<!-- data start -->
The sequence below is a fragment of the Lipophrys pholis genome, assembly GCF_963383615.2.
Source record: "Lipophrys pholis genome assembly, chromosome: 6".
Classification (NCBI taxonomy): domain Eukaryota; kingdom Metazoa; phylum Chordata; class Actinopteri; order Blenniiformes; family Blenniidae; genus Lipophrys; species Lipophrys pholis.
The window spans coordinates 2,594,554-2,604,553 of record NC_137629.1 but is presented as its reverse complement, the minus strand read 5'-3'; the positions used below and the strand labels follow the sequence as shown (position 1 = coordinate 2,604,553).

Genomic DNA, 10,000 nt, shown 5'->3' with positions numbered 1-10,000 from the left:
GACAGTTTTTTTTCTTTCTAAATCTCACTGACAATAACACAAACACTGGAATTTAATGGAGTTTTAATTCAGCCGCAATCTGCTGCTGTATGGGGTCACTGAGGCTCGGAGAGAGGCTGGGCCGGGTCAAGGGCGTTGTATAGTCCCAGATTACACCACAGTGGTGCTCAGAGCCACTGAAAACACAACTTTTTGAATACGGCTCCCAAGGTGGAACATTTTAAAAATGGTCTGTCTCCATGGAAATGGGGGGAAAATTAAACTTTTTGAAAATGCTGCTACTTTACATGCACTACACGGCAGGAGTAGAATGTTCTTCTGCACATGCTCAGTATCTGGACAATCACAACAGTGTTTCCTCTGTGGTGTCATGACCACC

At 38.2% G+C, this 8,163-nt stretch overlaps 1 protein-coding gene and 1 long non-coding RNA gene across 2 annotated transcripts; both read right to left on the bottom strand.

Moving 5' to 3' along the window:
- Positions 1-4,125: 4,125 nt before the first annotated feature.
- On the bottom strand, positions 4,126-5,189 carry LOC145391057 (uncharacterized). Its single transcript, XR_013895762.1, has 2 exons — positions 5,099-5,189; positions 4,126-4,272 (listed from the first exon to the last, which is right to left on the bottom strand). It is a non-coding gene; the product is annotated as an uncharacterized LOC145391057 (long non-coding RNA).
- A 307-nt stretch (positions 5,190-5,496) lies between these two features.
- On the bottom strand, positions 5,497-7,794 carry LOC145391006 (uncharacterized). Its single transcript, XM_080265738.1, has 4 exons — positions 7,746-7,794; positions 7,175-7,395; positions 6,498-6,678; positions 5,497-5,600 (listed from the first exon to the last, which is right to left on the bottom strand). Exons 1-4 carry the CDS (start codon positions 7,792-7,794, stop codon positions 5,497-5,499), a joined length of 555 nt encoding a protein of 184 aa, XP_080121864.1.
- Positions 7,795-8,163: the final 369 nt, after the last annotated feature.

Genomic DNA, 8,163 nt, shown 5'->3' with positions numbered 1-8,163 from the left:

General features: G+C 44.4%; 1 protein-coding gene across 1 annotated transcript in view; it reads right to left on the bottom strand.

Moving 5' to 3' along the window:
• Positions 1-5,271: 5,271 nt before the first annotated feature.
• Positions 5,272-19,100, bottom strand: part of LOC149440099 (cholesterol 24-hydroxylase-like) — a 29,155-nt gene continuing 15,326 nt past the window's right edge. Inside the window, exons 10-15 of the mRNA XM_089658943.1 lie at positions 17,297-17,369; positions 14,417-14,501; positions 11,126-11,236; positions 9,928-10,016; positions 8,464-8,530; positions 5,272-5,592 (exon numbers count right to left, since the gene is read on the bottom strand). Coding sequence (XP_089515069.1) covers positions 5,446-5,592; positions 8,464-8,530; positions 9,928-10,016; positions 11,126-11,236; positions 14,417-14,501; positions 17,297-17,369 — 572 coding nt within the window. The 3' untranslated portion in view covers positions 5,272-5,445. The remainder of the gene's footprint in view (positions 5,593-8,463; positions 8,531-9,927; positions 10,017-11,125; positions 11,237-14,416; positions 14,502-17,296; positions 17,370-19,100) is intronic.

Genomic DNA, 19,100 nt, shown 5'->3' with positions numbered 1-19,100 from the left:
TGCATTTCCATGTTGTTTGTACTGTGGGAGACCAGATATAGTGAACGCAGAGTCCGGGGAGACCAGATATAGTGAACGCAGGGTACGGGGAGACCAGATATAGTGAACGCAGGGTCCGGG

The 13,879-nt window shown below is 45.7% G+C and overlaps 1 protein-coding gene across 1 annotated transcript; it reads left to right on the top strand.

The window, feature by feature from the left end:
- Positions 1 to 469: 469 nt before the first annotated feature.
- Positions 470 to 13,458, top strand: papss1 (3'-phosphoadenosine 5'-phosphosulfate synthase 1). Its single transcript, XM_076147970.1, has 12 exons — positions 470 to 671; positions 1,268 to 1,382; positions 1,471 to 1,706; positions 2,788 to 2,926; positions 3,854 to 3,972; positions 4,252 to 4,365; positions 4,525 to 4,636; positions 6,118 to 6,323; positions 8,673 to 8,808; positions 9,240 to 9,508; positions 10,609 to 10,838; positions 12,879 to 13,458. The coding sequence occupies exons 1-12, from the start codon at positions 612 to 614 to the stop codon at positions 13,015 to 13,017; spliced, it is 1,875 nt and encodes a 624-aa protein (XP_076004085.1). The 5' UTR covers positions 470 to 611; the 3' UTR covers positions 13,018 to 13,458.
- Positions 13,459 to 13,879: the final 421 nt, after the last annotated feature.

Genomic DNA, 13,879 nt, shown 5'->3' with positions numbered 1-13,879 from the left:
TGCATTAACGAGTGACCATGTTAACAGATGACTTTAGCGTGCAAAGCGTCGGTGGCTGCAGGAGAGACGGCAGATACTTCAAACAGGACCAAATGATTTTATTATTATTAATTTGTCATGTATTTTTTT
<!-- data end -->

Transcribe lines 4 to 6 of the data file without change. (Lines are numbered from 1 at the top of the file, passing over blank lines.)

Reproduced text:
The window spans coordinates 2,594,554-2,604,553 of record NC_137629.1 but is presented as its reverse complement, the minus strand read 5'-3'; the positions used below and the strand labels follow the sequence as shown (position 1 = coordinate 2,604,553).

Genomic DNA, 10,000 nt, shown 5'->3' with positions numbered 1-10,000 from the left:
GACAGTTTTTTTTCTTTCTAAATCTCACTGACAATAACACAAACACTGGAATTTAATGGAGTTTTAATTCAGCCGCAATCTGCTGCTGTATGGGGTCACTGAGGCTCGGAGAGAGGCTGGGCCGGGTCAAGGGCGTTGTATAGTCCCAGATTACACCACAGTGGTGCTCAGAGCCACTGAAAACACAACTTTTTGAATACGGCTCCCAAGGTGGAACATTTTAAAAATGGTCTGTCTCCATGGAAATGGGGGGAAAATTAAACTTTTTGAAAATGCTGCTACTTTACATGCACTACACGGCAGGAGTAGAATGTTCTTCTGCACATGCTCAGTATCTGGACAATCACAACAGTGTTTCCTCTGTGGTGTCATGACCACC